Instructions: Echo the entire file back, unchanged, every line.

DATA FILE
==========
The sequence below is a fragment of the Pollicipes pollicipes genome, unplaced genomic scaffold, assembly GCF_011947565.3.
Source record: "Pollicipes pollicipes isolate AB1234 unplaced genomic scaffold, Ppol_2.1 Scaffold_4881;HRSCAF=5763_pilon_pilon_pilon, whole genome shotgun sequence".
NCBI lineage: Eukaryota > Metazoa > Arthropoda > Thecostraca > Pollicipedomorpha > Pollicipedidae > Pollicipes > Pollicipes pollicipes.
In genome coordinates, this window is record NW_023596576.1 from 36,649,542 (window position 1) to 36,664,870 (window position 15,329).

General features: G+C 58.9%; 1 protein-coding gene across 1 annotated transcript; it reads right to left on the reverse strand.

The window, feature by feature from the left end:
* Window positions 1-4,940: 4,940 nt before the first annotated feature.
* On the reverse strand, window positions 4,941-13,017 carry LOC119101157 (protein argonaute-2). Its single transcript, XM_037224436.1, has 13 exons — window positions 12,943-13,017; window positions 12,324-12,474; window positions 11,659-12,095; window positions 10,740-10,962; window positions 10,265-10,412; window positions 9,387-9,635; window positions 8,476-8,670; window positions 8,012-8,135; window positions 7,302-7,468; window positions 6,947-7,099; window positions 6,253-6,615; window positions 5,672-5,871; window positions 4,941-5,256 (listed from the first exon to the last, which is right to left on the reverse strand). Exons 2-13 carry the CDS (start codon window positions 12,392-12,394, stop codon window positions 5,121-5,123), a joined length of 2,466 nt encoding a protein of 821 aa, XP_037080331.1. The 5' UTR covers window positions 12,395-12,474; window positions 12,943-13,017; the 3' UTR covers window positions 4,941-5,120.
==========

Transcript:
The sequence below is a fragment of the Pollicipes pollicipes genome, unplaced genomic scaffold, assembly GCF_011947565.3.
Source record: "Pollicipes pollicipes isolate AB1234 unplaced genomic scaffold, Ppol_2.1 Scaffold_4881;HRSCAF=5763_pilon_pilon_pilon, whole genome shotgun sequence".
NCBI lineage: Eukaryota > Metazoa > Arthropoda > Thecostraca > Pollicipedomorpha > Pollicipedidae > Pollicipes > Pollicipes pollicipes.
In genome coordinates, this window is record NW_023596576.1 from 36,649,542 (window position 1) to 36,664,870 (window position 15,329).

General features: G+C 58.9%; 1 protein-coding gene across 1 annotated transcript; it reads right to left on the reverse strand.

The window, feature by feature from the left end:
* Window positions 1-4,940: 4,940 nt before the first annotated feature.
* On the reverse strand, window positions 4,941-13,017 carry LOC119101157 (protein argonaute-2). Its single transcript, XM_037224436.1, has 13 exons — window positions 12,943-13,017; window positions 12,324-12,474; window positions 11,659-12,095; window positions 10,740-10,962; window positions 10,265-10,412; window positions 9,387-9,635; window positions 8,476-8,670; window positions 8,012-8,135; window positions 7,302-7,468; window positions 6,947-7,099; window positions 6,253-6,615; window positions 5,672-5,871; window positions 4,941-5,256 (listed from the first exon to the last, which is right to left on the reverse strand). Exons 2-13 carry the CDS (start codon window positions 12,392-12,394, stop codon window positions 5,121-5,123), a joined length of 2,466 nt encoding a protein of 821 aa, XP_037080331.1. The 5' UTR covers window positions 12,395-12,474; window positions 12,943-13,017; the 3' UTR covers window positions 4,941-5,120.